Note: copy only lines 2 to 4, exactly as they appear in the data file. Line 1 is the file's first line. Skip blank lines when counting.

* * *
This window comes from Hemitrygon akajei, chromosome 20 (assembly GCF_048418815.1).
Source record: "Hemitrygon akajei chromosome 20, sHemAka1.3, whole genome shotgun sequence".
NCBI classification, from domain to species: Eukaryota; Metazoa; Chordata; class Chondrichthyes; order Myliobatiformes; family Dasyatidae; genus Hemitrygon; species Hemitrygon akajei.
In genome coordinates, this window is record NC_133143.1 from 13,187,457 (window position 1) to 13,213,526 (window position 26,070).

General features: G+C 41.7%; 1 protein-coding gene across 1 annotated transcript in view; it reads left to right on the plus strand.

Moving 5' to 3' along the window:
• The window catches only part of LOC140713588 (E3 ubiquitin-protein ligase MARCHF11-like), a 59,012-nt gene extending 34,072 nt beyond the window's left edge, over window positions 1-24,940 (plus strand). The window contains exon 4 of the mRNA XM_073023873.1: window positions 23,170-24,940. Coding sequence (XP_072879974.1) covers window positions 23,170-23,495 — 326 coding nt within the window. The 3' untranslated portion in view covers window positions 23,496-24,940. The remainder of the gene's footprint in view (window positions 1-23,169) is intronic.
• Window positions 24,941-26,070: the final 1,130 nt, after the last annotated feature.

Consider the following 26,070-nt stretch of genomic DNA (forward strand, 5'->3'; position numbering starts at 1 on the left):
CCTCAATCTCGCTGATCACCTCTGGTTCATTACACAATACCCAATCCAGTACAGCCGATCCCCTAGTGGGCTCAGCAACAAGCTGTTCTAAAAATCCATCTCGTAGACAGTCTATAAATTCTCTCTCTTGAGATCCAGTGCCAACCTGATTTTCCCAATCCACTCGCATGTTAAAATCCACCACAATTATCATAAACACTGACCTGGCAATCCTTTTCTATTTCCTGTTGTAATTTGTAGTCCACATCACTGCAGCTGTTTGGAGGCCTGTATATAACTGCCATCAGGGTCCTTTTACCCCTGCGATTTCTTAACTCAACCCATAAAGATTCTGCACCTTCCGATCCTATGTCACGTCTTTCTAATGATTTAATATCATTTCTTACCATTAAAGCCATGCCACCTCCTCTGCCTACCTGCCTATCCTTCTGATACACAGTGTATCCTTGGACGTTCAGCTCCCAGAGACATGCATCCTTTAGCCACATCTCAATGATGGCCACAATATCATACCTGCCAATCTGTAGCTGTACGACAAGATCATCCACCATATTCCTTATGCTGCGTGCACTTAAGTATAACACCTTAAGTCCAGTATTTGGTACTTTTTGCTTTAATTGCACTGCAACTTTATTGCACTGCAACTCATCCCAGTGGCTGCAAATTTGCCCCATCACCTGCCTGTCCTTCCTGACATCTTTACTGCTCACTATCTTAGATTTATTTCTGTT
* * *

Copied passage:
Source record: "Hemitrygon akajei chromosome 20, sHemAka1.3, whole genome shotgun sequence".
NCBI classification, from domain to species: Eukaryota; Metazoa; Chordata; class Chondrichthyes; order Myliobatiformes; family Dasyatidae; genus Hemitrygon; species Hemitrygon akajei.
In genome coordinates, this window is record NC_133143.1 from 13,187,457 (window position 1) to 13,213,526 (window position 26,070).